by Tori Macnab
This may come as a surprise to you but I once overheard a person in the Georgia Straight office describe cannabis in its base form as “a big, sticky ball of bud”. She was looking at a picture of a cannabis grower proudly holding his raw product and she was visibly confused. Hilarity ensued among her more knowledgeable colleagues. And now, hiding behind the screen of this computer, I’ll admit that person was me. I was the butt—or rather bud—of the joke.
Pushing aside my unimaginative use of adjectives, it will likely be clear from my description that I know very little about this mystical plant. You’d be right. I’ve looked at paraphernalia and wondered which end you smoke. I’ve searched for the string on a pink plastic grinder thinking it was a yo-yo. I only found out recently that the signature leaf symbol used to represent cannabis the world over isn’t the part that is actually used—or should I be saying consumed? Smoked?
I’m writing at a publication with a proud history advancing understanding about cannabis, and yet here I found myself unsure even of which verb I should be using in relation to pot. Cannabis makes me flustered, which by all accounts is the exact opposite of what it should be doing. But while there has been no shortage of face-palm moments, I’ve never stopped asking questions. That’s because as much as I’m canna-clueless, I’m more canna-curious.
So I’ve taken it upon myself to learn from one of the best in the industry. Chef Travis Petersen, also known as the Nomad Cook, was recognized in the top 18 of MasterChef Canada in 2015. He started creating cannabis-infused dinners seven months ago, thinking it would be a short-lived fad. But since then he has served more than 1,200 people at these infused-dining experiences across the country.
What has struck him the most is the diversity of those attending—from groups of young friends, to couples on date nights, to single seniors.
“I’ve been trying to define myself as a chef ,” Petersen explains, “and it was that moment right there when the 19-year-old and the 70-year-old were having a conversation and sharing their own experiences and stories that I realized there’s a place for cannabis-infused dining. It’s the new frontier in the culinary world.”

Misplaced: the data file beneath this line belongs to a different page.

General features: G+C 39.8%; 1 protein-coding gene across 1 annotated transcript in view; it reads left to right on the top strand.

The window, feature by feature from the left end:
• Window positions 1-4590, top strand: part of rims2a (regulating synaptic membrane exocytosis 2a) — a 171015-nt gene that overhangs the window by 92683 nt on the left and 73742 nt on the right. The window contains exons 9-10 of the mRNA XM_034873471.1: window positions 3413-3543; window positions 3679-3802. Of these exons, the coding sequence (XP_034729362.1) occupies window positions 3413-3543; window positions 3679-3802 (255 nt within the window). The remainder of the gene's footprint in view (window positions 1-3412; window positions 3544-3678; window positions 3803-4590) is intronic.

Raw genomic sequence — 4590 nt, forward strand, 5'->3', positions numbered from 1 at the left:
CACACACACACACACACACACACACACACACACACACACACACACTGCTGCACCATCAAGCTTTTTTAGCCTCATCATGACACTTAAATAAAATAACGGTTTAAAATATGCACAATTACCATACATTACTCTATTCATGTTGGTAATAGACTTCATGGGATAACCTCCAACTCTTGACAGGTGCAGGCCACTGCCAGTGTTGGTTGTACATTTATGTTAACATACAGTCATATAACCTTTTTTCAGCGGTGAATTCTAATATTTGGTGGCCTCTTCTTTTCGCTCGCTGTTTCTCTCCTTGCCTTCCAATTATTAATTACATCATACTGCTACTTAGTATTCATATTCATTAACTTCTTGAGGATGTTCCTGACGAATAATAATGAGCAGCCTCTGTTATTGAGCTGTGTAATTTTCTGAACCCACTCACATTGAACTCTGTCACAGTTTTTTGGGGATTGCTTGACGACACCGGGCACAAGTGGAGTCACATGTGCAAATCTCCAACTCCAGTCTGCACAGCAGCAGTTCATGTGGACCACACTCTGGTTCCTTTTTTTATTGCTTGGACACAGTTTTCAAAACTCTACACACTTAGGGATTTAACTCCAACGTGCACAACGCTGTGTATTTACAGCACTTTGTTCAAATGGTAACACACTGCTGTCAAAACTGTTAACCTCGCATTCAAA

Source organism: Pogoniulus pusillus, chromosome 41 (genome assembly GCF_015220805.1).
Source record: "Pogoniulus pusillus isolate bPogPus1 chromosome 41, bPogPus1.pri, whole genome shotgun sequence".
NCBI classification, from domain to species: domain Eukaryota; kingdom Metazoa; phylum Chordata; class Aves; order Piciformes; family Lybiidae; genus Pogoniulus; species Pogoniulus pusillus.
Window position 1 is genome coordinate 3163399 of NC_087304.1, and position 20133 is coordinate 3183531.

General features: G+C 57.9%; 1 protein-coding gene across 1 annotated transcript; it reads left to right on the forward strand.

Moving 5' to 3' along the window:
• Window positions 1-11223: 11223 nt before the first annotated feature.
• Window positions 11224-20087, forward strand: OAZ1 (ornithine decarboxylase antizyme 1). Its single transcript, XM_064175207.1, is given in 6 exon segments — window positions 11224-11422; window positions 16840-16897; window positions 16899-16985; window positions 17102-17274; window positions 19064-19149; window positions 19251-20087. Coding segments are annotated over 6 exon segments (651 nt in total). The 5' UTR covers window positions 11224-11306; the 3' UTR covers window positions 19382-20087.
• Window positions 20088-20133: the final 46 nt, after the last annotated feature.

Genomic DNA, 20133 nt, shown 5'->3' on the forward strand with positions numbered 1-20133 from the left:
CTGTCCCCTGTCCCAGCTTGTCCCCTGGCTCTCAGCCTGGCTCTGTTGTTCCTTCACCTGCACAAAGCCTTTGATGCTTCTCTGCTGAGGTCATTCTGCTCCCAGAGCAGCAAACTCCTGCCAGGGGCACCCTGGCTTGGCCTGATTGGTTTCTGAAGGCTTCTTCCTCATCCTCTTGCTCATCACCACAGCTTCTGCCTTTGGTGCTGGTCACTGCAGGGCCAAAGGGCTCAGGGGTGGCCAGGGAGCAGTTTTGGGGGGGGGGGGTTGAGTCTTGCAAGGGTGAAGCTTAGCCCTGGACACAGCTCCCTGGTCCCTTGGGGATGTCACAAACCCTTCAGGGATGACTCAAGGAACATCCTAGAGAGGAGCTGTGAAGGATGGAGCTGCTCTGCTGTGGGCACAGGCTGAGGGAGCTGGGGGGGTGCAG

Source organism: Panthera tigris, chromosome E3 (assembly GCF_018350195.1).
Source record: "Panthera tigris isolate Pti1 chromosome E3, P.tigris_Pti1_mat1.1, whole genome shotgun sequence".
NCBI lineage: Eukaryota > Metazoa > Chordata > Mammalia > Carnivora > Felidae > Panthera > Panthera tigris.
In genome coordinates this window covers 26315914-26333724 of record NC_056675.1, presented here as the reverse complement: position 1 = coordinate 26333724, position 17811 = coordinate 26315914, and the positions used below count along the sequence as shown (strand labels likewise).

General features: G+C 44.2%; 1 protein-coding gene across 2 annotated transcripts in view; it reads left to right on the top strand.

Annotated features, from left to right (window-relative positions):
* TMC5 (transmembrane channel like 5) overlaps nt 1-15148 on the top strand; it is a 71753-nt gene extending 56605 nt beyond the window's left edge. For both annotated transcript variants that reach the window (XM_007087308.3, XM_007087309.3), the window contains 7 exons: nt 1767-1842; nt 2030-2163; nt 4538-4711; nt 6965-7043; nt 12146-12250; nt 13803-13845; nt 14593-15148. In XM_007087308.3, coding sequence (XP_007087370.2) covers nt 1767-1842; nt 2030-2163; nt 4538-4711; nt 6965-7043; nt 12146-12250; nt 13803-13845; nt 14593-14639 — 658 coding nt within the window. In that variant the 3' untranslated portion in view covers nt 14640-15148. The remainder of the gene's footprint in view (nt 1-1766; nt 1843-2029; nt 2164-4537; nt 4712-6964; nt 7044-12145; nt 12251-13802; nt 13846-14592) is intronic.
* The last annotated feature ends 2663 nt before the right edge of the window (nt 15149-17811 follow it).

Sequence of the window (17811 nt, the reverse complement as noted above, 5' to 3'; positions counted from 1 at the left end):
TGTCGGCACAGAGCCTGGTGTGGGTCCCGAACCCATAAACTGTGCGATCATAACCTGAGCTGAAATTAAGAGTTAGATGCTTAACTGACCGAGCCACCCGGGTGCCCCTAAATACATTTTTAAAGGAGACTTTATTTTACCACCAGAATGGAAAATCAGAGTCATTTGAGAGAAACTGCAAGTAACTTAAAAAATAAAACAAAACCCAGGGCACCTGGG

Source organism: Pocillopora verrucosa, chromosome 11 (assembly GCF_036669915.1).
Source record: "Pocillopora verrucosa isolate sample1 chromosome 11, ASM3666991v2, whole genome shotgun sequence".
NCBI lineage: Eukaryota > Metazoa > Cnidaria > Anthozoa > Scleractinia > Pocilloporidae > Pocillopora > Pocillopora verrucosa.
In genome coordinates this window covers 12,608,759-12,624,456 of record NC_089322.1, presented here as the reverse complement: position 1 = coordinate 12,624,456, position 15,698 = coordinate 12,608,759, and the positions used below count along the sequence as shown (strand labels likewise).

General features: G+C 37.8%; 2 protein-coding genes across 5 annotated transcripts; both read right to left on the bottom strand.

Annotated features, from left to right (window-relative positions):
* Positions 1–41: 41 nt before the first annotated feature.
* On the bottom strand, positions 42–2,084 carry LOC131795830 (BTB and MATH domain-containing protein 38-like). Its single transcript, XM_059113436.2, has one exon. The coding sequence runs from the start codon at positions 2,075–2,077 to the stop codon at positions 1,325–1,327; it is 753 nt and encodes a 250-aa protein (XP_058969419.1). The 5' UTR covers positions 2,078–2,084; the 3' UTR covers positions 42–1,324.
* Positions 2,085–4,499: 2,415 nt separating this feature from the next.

It’s Petersen’s mission to revive the dinner party that really drives his passion and he’s found that adding cannabis to his dishes helps bring people together. For every event, he creates a seating plan so that his guests can make new friends and share in their canna-curiosity.
“Watching a table of complete strangers come together inspired me as a chef. I live for those moments,” he says. “Because when you’re eating food it doesn’t matter your race, religion, or background. Every culture shares that bond of breaking bread and we find that the cannabis helps relax some people.”
In fact, Petersen’s infused dinners have proven so successful that he is putting on a holiday edition called A Nomad Christmas Dinner on Saturday (December 15) at a secret location in Vancouver.
For those who’ve never tried cannabis before but are interested to learn more, there is a place for you at the Nomad table. Upon arrival at the dinner guests have to answer some questions to determine what they would like to get out of their infused-dining experience.
“Each person is dosed separately based on their own individual tolerance—and that’s what separates me from any other chef who’s doing this right now,” says Petersen. “We’re micro-dosing to each person’s tolerance.”
Attendees will learn the difference between tetrahydrocannabinol (THC) and cannabidiol (CBD), the nonpsychotropic compound of the plant. He does not serve alcohol at his meals so that people can really enjoy the dishes. And while cannabis is added to the food for a reason, Petersen and his team aim to accurately dose each guest so they have an amazing experience—whether they smoke every day or have never tried it in their lives.
“If you take some THC you’re going to feel the effects of it. However we’re doing CBD-infused mocktails and –infused tea and all these cool things to make sure that we’re providing a proper balance for people,” he says.
A Nomad Christmas Dinner isn’t your regular potluck—couldn’t resist. Guests will enjoy a top-quality menu of five courses paired with a variety of drinks, flower, and infusion. And if you’re wondering if it will affect the flavours, it doesn’t. I asked.
“We use a distillate that’s odourless and flavourless so you’ll taste the true essence of the dish. In the future I want some of the dishes to be capturing that cannabis taste, flavour, and smell. We have some plans in the New Year to do that. But for the time being, we’re making sure we’re giving people that overall experience. So people may be coming because they want to experience cannabis but the food by itself is worth the admission of the meal.”
Guests are encouraged to get into the holiday spirit by following the dress code of wearing an ugly Christmas sweater. And special guest Santa Claus will be taking photos and handing out presents to everyone in attendance, whether they’ve been naughty or nice. But Petersen’s main goal is a simple one: uniting people through food.
“It’s all about meeting new friends and changing regular dinner conversation. We find that cannabis is the perfect tool to bring people together—the perfect ingredient.”
A Nomad Christmas Dinner takes place at 6 p.m. on Saturday (December 15), at a secret location in downtown Vancouver. Seats at this very special dining experience are limited so make sure you book your place now. Tickets are $175 and include an exclusive five-course infused dinner with drink pairings created by Chef Travis Petersen, the Nomad Cook. All attendees must be aged 19 or older.